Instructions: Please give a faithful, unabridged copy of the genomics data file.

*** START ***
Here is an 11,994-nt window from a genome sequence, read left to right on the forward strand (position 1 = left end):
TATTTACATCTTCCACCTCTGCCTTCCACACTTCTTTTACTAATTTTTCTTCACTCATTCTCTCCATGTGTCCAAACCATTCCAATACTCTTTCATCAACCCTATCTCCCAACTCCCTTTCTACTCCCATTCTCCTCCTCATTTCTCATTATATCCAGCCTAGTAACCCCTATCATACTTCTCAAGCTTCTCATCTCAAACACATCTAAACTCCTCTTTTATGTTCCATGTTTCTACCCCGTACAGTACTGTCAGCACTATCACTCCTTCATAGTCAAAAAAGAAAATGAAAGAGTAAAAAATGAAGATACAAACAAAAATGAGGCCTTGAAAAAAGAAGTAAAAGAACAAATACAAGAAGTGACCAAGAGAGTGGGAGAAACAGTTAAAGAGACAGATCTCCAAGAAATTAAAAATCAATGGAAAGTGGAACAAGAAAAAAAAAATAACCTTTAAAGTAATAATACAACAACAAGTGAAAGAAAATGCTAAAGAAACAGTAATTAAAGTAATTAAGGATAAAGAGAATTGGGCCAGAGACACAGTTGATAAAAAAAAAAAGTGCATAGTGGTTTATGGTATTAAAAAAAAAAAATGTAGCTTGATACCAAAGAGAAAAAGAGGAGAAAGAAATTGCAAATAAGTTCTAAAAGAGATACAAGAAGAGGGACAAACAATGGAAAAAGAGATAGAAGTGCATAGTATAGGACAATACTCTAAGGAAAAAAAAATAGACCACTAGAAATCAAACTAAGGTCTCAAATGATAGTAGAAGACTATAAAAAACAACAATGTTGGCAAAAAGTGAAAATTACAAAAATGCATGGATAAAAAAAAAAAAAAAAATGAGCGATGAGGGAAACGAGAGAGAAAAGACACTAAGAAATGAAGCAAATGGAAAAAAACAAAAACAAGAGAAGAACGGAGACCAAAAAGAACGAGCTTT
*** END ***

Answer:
Here is an 11,994-nt window from a genome sequence, read left to right on the forward strand (position 1 = left end):
TATTTACATCTTCCACCTCTGCCTTCCACACTTCTTTTACTAATTTTTCTTCACTCATTCTCTCCATGTGTCCAAACCATTCCAATACTCTTTCATCAACCCTATCTCCCAACTCCCTTTCTACTCCCATTCTCCTCCTCATTTCTCATTATATCCAGCCTAGTAACCCCTATCATACTTCTCAAGCTTCTCATCTCAAACACATCTAAACTCCTCTTTTATGTTCCATGTTTCTACCCCGTACAGTACTGTCAGCACTATCACTCCTTCATAGTCAAAAAAGAAAATGAAAGAGTAAAAAATGAAGATACAAACAAAAATGAGGCCTTGAAAAAAGAAGTAAAAGAACAAATACAAGAAGTGACCAAGAGAGTGGGAGAAACAGTTAAAGAGACAGATCTCCAAGAAATTAAAAATCAATGGAAAGTGGAACAAGAAAAAAAAAATAACCTTTAAAGTAATAATACAACAACAAGTGAAAGAAAATGCTAAAGAAACAGTAATTAAAGTAATTAAGGATAAAGAGAATTGGGCCAGAGACACAGTTGATAAAAAAAAAAAGTGCATAGTGGTTTATGGTATTAAAAAAAAAAAATGTAGCTTGATACCAAAGAGAAAAAGAGGAGAAAGAAATTGCAAATAAGTTCTAAAAGAGATACAAGAAGAGGGACAAACAATGGAAAAAGAGATAGAAGTGCATAGTATAGGACAATACTCTAAGGAAAAAAAAATAGACCACTAGAAATCAAACTAAGGTCTCAAATGATAGTAGAAGACTATAAAAAACAACAATGTTGGCAAAAAGTGAAAATTACAAAAATGCATGGATAAAAAAAAAAAAAAAAATGAGCGATGAGGGAAACGAGAGAGAAAAGACACTAAGAAATGAAGCAAATGGAAAAAAACAAAAACAAGAGAAGAACGGAGACCAAAAAGAACGAGCTTT